Reflections and Prayer
Diane Pendola is the host of Skyline Harvest in northern California.
by Diane Pendola
I began writing EARTHLINES the winter of 2000, after a wild fire in October of 1999 burned 13,000 acres of forest all around us. The loss of ponderosa pines, of sacred groves, of huge black oaks and wide-hipped madrones was devastating and life altering. It reawakened me to the preciousness of what remains, not only here at Skyline, but by extension, throughout our planet. Our fire shook me from a self-forgetting sleep to open my eyes to the enormity of the losses we are facing. As eco-theologian Thomas Berry expresses, “We are losing splendid and intimate modes of divine presence. We are, perhaps, losing ourselves.”
Now twenty years later the evidence of climate change is undeniable. Fires have raged out of control in coniferous forests throughout the western United States turning whole towns to ash. They have burned for months in Australia. They have ravaged the Amazon rainforests of Brazil. They have destroyed ancient redwoods on the California coast. They have burned through permafrost in the arctic of Siberia threatening to turn this important carbon sink into a carbon source, driving further global heating.
It is challenging not to fall into despair, or to go back to sleep into self-forgetting. But such self-forgetting is not only individual but deeply communal. When we forget ourselves, we forget all our relations. When we neglect our hearts we neglect the beating heart of our Mother. When we wash our hands of responsibility we set in motion crucifixions of a global scale.
I don’t know what to do, except to wake up as Bob Dylan sings and “strengthen the things that remain.” Prayer, I would say, is essential. Prayer that is listening. Prayer that is humble, that is connected to the humus of the earth, that recognizes our intimate need for soil and worms, and the birds that eat the worms and help our own spirits feel the lift of wings. Prayer that recognizes we are more than individuals but beings connected to every other in an interdependent web. Prayer helps us re-member, re-connect the threads to the lost and severed parts of ourselves: those splendid and intimate modes of divine presence that constitute our body, breath and life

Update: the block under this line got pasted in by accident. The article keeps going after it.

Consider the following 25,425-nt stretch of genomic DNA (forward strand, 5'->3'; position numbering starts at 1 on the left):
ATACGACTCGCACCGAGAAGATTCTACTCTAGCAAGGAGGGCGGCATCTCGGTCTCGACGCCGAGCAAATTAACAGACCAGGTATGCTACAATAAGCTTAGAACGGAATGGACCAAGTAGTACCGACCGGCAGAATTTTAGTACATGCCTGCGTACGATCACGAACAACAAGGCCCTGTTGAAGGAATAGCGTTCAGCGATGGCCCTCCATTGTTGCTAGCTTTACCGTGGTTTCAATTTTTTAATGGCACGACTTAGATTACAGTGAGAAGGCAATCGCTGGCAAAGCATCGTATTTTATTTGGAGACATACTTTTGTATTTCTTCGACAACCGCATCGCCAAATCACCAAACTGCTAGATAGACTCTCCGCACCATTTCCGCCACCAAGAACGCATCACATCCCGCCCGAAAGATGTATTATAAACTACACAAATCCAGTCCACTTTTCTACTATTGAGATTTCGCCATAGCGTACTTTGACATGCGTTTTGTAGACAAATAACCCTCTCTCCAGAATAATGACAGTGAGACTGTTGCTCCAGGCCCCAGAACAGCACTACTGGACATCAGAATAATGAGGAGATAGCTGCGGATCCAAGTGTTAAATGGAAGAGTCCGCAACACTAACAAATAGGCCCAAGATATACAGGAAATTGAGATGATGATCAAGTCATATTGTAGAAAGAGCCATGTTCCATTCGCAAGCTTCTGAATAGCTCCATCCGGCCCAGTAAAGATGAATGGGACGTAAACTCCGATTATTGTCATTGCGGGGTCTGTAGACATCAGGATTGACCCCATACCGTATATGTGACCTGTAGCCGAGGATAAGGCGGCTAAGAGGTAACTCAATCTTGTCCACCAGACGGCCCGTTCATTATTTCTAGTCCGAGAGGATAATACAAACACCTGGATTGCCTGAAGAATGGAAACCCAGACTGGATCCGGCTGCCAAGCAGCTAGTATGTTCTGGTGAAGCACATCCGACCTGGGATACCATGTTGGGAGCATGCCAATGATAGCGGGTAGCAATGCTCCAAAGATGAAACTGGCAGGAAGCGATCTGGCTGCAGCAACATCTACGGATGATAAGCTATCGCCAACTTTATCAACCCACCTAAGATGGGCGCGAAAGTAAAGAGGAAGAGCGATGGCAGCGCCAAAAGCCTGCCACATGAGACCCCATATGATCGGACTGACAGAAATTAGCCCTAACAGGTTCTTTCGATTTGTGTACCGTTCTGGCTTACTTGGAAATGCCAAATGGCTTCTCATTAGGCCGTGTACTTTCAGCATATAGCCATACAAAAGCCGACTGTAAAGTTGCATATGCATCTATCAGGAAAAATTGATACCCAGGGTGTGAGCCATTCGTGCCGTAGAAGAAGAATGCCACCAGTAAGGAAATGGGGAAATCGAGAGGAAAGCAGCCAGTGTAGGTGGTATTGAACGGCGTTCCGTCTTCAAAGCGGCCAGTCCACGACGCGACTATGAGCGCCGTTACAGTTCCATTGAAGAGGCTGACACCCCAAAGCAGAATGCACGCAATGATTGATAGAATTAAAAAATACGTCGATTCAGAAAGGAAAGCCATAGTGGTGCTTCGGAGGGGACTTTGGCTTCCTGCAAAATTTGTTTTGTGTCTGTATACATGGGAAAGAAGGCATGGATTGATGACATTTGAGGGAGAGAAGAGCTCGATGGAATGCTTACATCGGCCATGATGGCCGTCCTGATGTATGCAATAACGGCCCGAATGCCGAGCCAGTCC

Twenty years ago a group of us gathered, after days of planting seedling trees. We created a ceremonial circle, kneeling to plant a tree in each of the four directions: east, south, west and north. We asked the powers of sun and water, earth and breath to bless them, and us, in these new beginnings. We held hands and made this prayer:
This land be made whole again
This forest grow strong again
These trees grow tall again.
That what we do today strengthens
the sacred web of life.
That the knot we tie today
in this place with these hands
will bind us to all generations to come.
That through our actions today
we make of this place a sanctuary
for all the creatures who have thrived here in the past.
That we secure a future for them in this present
and with them for ourselves
and our children’s children.
That the trout will flourish again in the creek
and the frogs will always celebrate
in their evening song.
What we do today matters.
This soil we clothe is our body.
This earth we tend is our flesh.
These trees we plant are our breath.
Today we express the unity of all life.
WE ARE ONE
Today we enter into a covenant with this place
And through the particularity of this place and time
with all places and all times:
TO BIND UP AND SERVE THE SACRED WEB OF LIFE